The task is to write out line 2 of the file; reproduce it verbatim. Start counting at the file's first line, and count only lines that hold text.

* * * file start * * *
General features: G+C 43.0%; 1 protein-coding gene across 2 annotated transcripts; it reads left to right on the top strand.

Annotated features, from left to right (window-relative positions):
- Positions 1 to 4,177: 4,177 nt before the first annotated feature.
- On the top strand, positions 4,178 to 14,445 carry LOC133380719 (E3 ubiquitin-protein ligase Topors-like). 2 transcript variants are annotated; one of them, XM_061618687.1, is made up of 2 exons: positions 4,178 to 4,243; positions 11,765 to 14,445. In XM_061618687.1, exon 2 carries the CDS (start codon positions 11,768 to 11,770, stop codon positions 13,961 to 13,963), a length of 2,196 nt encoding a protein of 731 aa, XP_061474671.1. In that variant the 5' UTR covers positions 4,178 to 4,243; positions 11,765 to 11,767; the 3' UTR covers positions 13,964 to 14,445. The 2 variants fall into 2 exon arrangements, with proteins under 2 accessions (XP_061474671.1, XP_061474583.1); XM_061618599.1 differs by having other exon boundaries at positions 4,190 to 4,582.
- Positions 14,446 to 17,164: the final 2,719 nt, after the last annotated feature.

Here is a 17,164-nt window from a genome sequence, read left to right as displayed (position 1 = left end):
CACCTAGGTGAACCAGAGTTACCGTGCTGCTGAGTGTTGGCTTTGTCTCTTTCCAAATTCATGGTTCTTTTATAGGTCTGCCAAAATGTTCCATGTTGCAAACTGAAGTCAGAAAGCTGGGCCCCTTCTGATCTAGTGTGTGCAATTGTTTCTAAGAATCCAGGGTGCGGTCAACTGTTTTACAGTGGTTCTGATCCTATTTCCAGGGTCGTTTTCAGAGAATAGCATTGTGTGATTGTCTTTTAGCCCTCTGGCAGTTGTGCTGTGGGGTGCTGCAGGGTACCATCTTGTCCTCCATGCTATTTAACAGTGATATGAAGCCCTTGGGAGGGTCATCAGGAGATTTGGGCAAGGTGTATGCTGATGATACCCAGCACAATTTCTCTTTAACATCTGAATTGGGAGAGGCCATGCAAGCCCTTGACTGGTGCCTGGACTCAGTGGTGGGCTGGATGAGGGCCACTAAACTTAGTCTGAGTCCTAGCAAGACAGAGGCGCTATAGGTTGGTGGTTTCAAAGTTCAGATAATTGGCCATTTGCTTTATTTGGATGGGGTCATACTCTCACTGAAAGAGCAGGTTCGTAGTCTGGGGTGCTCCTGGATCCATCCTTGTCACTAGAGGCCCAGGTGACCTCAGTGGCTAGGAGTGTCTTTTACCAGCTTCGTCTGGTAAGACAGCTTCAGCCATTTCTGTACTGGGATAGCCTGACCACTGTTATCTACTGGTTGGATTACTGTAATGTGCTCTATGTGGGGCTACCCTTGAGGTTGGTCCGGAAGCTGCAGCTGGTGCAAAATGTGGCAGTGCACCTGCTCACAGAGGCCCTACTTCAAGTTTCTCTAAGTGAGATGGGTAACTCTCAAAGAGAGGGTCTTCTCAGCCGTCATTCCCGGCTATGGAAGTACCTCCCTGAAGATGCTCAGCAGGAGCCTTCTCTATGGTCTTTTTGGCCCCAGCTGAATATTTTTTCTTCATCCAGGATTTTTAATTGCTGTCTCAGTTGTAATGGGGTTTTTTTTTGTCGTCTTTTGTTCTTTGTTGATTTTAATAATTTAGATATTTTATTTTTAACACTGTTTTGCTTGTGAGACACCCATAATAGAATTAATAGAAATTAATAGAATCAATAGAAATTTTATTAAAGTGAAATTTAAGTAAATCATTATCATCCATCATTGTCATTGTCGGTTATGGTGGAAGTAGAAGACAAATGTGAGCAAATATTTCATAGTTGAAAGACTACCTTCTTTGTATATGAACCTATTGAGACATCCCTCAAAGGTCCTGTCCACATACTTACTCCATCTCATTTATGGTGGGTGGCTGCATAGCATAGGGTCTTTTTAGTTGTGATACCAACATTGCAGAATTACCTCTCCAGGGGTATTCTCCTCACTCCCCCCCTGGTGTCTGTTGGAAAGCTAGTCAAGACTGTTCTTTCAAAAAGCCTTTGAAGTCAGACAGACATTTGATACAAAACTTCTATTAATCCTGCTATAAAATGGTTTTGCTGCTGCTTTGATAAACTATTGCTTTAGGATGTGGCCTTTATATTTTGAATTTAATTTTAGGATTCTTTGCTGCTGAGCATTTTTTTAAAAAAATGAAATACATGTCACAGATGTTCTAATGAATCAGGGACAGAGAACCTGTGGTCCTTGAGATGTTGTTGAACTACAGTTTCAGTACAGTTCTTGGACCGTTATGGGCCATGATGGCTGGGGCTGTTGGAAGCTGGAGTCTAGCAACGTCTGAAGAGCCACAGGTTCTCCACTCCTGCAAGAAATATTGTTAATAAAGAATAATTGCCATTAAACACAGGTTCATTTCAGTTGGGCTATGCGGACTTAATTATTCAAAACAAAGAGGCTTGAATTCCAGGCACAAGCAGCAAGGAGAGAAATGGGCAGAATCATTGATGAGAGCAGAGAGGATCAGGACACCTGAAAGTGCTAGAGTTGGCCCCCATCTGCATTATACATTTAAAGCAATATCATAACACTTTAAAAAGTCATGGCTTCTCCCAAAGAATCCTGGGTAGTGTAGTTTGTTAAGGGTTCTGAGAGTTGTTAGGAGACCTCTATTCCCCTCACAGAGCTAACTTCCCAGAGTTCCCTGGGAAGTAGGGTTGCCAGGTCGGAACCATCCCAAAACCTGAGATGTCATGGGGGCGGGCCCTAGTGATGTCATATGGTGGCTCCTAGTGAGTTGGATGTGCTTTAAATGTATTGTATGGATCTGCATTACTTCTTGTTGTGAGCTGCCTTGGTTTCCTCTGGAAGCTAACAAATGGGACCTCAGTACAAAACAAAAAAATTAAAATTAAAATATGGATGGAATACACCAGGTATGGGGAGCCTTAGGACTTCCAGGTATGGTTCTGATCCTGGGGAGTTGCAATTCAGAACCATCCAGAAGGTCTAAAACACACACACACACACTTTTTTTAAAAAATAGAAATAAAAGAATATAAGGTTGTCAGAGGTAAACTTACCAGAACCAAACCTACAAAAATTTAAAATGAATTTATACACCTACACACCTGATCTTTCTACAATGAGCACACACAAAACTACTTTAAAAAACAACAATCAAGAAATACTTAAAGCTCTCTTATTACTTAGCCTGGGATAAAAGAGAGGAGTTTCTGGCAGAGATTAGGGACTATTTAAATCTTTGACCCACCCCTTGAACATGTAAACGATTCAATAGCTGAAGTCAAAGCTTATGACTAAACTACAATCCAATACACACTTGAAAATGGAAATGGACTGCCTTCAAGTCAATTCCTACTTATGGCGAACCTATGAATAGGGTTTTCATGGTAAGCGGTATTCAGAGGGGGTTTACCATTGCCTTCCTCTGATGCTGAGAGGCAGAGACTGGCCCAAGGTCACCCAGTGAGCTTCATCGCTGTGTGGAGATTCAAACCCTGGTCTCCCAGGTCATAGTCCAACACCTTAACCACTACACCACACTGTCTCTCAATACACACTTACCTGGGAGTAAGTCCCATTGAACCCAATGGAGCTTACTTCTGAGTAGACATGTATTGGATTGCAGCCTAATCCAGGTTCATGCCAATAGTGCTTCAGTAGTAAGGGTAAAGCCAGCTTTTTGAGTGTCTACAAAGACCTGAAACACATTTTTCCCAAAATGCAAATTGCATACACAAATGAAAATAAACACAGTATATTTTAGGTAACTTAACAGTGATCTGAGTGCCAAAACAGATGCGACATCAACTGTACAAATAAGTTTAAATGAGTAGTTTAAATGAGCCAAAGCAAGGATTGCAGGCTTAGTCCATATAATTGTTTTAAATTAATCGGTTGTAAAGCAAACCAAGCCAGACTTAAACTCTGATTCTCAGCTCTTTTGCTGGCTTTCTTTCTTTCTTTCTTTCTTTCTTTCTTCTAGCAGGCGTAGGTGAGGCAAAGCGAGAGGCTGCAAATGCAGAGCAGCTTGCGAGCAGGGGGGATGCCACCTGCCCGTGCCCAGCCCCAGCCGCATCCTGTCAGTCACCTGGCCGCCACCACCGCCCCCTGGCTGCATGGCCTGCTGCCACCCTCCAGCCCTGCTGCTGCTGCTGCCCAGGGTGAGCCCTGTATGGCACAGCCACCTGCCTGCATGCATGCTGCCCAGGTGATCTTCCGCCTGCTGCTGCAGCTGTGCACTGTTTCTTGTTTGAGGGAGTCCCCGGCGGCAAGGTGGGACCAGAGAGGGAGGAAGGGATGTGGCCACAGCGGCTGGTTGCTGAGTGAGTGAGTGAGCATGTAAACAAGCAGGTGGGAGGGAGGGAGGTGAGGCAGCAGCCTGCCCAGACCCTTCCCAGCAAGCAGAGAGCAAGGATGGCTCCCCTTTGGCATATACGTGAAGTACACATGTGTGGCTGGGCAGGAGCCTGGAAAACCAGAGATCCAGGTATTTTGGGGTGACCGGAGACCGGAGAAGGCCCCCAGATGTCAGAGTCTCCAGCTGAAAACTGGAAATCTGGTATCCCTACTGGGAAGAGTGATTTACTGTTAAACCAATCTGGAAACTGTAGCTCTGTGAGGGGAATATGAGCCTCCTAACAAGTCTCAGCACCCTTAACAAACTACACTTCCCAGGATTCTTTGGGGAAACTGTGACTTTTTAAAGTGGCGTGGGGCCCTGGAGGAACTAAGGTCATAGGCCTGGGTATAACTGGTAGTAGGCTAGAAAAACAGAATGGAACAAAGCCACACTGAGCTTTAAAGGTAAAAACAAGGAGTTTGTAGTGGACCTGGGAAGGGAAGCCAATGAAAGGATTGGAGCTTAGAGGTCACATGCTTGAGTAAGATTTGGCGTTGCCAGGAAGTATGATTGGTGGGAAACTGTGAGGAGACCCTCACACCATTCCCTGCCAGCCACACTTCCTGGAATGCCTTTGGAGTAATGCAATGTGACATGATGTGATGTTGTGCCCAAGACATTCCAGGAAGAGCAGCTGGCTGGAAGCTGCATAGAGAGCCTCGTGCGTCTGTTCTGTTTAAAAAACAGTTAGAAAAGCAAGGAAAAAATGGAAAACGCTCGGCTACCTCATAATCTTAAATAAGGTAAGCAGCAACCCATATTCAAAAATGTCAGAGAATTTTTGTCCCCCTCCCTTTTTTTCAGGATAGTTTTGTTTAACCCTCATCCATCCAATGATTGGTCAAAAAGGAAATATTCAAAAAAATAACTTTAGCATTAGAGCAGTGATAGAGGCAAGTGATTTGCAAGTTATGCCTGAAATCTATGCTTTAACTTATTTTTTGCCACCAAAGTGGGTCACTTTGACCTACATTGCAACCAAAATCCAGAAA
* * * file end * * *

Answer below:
Annotated features, from left to right (window-relative positions):